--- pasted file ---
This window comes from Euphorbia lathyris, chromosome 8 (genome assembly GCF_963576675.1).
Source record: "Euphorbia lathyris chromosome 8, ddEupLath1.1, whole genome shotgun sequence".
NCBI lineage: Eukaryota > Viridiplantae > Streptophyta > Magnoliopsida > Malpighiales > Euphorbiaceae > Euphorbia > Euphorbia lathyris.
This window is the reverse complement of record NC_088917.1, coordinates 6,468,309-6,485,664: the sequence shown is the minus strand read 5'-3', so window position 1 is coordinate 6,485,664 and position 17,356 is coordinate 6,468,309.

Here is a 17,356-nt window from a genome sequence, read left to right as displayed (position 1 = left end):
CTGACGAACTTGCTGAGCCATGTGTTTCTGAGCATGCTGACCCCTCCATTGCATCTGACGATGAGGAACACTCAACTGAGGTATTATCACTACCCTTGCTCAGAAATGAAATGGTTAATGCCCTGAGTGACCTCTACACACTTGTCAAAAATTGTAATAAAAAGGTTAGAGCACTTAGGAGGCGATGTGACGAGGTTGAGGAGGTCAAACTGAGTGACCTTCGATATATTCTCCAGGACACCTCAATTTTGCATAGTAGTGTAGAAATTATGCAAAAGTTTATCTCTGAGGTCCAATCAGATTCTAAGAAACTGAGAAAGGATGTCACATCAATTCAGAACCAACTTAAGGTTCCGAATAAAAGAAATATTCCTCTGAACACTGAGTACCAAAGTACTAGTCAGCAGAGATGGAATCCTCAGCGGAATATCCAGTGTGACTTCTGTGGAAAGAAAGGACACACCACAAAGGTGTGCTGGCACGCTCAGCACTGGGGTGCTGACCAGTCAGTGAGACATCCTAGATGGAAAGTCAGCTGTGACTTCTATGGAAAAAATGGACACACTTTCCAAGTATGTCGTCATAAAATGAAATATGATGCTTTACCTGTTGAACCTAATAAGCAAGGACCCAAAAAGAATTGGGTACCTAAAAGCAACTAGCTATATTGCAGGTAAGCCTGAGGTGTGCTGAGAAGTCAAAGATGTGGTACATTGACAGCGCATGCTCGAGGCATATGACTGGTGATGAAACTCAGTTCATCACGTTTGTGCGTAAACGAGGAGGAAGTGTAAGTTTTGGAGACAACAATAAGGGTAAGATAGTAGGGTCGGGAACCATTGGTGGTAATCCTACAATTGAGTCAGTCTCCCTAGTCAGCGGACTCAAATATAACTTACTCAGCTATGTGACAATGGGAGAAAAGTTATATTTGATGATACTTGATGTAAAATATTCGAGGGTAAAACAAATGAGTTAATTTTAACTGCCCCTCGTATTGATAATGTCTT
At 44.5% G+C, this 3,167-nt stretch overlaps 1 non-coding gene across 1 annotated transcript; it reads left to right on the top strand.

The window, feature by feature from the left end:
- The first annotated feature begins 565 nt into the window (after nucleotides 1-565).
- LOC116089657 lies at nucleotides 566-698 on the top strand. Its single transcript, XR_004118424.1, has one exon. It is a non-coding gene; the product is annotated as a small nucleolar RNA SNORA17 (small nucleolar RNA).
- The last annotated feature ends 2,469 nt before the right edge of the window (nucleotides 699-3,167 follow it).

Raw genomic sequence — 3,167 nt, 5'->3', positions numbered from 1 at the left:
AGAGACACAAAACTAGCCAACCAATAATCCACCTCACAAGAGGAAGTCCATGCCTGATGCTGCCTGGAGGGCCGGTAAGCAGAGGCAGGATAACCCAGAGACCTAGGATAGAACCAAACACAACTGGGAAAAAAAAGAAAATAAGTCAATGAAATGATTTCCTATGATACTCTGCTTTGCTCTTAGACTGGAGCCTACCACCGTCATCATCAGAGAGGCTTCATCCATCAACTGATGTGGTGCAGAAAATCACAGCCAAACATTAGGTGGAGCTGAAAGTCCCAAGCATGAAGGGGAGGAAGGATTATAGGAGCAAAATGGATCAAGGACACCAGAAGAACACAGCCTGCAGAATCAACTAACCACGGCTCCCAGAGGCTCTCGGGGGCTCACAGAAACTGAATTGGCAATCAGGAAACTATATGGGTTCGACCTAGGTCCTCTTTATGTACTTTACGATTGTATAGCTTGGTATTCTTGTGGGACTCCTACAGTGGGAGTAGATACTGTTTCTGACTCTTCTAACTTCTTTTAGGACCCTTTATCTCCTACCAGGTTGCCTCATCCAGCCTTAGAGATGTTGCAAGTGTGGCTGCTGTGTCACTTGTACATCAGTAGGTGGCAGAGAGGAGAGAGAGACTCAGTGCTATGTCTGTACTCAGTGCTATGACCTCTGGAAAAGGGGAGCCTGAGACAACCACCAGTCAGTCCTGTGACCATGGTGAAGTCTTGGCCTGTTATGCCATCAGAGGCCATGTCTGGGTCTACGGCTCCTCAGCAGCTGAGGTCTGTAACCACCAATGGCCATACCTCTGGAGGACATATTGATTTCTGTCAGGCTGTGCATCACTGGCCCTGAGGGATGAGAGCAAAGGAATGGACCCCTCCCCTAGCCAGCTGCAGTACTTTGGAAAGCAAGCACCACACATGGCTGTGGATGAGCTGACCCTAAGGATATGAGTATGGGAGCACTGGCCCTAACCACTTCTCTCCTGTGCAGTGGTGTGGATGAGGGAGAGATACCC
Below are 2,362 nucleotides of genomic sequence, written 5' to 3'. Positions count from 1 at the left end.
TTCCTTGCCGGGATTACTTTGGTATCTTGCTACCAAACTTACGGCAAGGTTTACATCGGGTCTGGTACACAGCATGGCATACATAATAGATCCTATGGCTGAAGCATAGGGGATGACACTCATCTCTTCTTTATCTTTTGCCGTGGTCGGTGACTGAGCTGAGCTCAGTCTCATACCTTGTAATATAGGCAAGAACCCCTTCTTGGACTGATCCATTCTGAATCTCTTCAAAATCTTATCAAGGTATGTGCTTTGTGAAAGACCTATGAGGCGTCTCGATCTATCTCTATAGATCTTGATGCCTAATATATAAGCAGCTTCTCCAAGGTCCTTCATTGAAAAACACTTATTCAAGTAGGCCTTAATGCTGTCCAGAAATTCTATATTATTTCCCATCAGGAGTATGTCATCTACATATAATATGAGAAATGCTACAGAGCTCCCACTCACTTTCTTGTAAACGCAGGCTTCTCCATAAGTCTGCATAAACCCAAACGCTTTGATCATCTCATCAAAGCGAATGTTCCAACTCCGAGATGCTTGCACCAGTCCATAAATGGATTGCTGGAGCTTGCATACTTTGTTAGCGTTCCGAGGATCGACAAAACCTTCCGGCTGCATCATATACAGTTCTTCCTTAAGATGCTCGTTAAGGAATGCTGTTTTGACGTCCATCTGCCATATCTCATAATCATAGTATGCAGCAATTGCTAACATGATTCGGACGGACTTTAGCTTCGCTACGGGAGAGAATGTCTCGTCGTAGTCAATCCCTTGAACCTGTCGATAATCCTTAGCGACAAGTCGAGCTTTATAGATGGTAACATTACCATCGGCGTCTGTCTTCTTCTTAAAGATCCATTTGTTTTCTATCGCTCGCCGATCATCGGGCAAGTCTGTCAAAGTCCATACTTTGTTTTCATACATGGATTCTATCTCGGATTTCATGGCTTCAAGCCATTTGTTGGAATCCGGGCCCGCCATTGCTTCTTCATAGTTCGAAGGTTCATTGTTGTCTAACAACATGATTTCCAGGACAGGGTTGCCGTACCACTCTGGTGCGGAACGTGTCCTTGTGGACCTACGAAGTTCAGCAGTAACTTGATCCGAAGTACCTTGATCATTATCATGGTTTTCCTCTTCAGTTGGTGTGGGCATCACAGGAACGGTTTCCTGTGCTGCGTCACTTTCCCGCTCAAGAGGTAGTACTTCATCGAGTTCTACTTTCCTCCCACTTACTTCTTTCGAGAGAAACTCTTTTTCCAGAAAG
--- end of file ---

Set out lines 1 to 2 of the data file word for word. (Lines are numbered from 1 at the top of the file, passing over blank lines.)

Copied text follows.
This window comes from Euphorbia lathyris, chromosome 8 (genome assembly GCF_963576675.1).
Source record: "Euphorbia lathyris chromosome 8, ddEupLath1.1, whole genome shotgun sequence".